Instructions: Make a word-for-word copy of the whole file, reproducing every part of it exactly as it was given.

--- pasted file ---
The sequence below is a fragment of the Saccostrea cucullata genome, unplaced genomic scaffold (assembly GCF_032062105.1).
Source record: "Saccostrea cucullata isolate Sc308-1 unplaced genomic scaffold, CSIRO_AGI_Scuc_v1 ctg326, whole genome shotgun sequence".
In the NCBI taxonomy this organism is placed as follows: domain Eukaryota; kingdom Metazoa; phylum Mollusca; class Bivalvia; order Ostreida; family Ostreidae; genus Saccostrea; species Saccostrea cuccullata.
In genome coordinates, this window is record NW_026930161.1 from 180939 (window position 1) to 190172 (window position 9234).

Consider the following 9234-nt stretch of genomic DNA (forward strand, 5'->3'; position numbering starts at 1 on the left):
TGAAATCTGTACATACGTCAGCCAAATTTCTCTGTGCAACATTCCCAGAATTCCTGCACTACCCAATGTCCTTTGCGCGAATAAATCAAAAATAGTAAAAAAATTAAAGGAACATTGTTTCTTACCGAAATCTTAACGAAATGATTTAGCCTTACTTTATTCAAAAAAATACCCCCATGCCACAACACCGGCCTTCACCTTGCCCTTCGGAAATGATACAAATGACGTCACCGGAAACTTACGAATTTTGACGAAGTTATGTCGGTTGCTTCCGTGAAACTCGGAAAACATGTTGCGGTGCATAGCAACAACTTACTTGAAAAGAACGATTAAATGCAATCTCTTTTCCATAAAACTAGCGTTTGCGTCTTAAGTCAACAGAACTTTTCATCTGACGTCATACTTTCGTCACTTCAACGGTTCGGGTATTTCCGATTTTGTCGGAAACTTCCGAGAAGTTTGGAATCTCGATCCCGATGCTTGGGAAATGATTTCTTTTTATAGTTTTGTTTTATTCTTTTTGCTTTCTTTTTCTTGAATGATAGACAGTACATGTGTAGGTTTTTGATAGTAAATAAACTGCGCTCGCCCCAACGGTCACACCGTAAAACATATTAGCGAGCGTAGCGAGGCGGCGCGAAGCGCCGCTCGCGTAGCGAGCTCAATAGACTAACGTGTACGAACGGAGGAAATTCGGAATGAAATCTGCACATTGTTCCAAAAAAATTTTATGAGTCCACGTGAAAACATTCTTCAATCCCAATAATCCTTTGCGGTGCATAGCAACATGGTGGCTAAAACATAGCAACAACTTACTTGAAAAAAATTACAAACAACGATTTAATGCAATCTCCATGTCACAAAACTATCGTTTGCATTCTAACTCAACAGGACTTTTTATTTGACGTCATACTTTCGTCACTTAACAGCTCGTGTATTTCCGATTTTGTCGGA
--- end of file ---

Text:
The sequence below is a fragment of the Saccostrea cucullata genome, unplaced genomic scaffold (assembly GCF_032062105.1).
Source record: "Saccostrea cucullata isolate Sc308-1 unplaced genomic scaffold, CSIRO_AGI_Scuc_v1 ctg326, whole genome shotgun sequence".
In the NCBI taxonomy this organism is placed as follows: domain Eukaryota; kingdom Metazoa; phylum Mollusca; class Bivalvia; order Ostreida; family Ostreidae; genus Saccostrea; species Saccostrea cuccullata.
In genome coordinates, this window is record NW_026930161.1 from 180939 (window position 1) to 190172 (window position 9234).

Consider the following 9234-nt stretch of genomic DNA (forward strand, 5'->3'; position numbering starts at 1 on the left):
TGAAATCTGTACATACGTCAGCCAAATTTCTCTGTGCAACATTCCCAGAATTCCTGCACTACCCAATGTCCTTTGCGCGAATAAATCAAAAATAGTAAAAAAATTAAAGGAACATTGTTTCTTACCGAAATCTTAACGAAATGATTTAGCCTTACTTTATTCAAAAAAATACCCCCATGCCACAACACCGGCCTTCACCTTGCCCTTCGGAAATGATACAAATGACGTCACCGGAAACTTACGAATTTTGACGAAGTTATGTCGGTTGCTTCCGTGAAACTCGGAAAACATGTTGCGGTGCATAGCAACAACTTACTTGAAAAGAACGATTAAATGCAATCTCTTTTCCATAAAACTAGCGTTTGCGTCTTAAGTCAACAGAACTTTTCATCTGACGTCATACTTTCGTCACTTCAACGGTTCGGGTATTTCCGATTTTGTCGGAAACTTCCGAGAAGTTTGGAATCTCGATCCCGATGCTTGGGAAATGATTTCTTTTTATAGTTTTGTTTTATTCTTTTTGCTTTCTTTTTCTTGAATGATAGACAGTACATGTGTAGGTTTTTGATAGTAAATAAACTGCGCTCGCCCCAACGGTCACACCGTAAAACATATTAGCGAGCGTAGCGAGGCGGCGCGAAGCGCCGCTCGCGTAGCGAGCTCAATAGACTAACGTGTACGAACGGAGGAAATTCGGAATGAAATCTGCACATTGTTCCAAAAAAATTTTATGAGTCCACGTGAAAACATTCTTCAATCCCAATAATCCTTTGCGGTGCATAGCAACATGGTGGCTAAAACATAGCAACAACTTACTTGAAAAAAATTACAAACAACGATTTAATGCAATCTCCATGTCACAAAACTATCGTTTGCATTCTAACTCAACAGGACTTTTTATTTGACGTCATACTTTCGTCACTTAACAGCTCGTGTATTTCCGATTTTGTCGGA